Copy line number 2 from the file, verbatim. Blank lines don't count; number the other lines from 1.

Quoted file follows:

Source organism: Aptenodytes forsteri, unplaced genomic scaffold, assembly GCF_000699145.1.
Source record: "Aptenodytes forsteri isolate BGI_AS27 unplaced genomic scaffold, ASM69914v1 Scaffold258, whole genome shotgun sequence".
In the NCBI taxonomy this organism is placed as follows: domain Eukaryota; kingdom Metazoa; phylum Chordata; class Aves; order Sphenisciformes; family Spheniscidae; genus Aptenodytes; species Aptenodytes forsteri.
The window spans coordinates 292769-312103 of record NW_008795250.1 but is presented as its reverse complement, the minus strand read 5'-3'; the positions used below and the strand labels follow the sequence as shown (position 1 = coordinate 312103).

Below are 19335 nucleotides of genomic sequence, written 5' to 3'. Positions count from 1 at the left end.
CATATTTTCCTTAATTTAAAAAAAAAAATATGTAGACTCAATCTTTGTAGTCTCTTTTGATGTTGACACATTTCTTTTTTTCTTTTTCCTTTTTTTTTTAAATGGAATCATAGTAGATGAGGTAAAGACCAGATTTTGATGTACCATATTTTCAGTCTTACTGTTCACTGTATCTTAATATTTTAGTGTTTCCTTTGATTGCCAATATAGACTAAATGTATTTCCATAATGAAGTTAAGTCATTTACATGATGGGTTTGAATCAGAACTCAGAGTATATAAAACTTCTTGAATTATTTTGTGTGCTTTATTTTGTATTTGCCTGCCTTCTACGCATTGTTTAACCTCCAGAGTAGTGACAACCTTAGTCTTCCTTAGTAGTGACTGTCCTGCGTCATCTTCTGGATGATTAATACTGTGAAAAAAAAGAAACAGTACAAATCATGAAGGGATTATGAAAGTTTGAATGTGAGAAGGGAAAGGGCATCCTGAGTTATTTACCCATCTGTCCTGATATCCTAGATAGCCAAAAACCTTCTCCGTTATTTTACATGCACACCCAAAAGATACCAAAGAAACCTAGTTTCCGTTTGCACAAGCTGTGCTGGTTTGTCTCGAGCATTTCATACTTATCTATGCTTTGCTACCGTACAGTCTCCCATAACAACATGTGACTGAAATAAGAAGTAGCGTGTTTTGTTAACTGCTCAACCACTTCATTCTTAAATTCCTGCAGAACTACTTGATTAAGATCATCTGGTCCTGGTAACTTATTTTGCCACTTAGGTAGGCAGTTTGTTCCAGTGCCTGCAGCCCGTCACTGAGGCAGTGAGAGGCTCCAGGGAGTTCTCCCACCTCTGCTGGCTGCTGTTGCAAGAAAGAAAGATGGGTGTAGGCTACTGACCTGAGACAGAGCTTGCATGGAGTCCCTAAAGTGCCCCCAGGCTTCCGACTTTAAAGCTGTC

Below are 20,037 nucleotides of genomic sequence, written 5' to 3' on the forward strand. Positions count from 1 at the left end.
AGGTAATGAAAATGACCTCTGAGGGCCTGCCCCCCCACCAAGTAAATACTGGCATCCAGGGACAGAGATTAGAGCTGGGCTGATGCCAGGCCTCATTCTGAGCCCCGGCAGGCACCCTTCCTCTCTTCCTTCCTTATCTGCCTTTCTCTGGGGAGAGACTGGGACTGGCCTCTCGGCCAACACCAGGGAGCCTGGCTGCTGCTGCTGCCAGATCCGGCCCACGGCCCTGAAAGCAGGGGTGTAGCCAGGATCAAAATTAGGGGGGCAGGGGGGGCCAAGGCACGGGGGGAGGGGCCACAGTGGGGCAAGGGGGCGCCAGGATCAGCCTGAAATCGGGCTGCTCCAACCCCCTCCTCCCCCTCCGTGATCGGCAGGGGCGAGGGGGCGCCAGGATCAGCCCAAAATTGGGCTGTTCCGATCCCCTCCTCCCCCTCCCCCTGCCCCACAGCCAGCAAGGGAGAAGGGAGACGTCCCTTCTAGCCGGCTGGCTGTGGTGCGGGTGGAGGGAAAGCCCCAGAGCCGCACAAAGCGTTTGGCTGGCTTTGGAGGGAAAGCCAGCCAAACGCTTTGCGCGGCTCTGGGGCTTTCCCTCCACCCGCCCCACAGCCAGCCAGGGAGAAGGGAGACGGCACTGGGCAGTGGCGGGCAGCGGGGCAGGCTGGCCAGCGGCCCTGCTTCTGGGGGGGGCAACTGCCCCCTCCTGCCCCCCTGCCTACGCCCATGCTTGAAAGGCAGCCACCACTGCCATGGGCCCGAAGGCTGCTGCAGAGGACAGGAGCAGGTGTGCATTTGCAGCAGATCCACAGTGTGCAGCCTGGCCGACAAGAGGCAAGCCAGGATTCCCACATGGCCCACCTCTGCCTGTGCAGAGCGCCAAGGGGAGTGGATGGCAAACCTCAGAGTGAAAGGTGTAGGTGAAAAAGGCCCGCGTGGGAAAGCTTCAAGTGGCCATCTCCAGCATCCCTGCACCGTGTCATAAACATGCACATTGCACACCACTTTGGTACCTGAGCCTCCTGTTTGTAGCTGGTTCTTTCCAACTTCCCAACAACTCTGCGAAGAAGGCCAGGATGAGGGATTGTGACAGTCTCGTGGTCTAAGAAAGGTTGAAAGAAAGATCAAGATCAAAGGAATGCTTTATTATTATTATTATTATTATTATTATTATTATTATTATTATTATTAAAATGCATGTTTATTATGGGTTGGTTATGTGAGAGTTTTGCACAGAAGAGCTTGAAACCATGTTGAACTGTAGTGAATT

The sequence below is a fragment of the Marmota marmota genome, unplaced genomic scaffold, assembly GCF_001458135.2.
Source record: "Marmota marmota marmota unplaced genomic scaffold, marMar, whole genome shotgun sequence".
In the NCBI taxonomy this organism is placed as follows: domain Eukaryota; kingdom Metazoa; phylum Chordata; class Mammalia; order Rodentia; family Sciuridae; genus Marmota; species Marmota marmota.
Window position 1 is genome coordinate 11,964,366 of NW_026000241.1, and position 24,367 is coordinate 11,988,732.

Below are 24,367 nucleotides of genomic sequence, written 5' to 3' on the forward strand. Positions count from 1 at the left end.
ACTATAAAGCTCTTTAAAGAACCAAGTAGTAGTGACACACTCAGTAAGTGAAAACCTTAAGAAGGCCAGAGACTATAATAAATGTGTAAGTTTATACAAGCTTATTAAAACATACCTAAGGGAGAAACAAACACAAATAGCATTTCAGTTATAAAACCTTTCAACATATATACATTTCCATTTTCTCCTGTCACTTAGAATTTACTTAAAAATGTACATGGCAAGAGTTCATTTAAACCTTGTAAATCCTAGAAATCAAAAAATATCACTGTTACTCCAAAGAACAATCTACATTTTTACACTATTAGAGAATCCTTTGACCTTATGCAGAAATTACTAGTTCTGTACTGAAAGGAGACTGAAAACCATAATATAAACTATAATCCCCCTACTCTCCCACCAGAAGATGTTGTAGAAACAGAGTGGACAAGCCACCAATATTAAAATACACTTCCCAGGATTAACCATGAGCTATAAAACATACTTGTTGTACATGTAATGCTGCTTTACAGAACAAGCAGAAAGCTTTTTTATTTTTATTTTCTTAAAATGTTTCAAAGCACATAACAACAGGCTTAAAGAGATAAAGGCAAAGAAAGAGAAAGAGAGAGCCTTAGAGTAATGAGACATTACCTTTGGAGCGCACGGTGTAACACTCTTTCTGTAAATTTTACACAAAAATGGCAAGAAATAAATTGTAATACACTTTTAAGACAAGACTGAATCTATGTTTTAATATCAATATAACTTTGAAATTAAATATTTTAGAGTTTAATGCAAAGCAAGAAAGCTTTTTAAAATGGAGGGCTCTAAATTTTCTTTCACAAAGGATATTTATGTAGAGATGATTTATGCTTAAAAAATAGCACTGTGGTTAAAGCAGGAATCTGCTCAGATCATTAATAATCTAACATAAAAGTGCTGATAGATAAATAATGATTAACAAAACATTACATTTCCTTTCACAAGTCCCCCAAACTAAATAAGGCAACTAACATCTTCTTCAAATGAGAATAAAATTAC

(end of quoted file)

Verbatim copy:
Source record: "Aptenodytes forsteri isolate BGI_AS27 unplaced genomic scaffold, ASM69914v1 Scaffold258, whole genome shotgun sequence".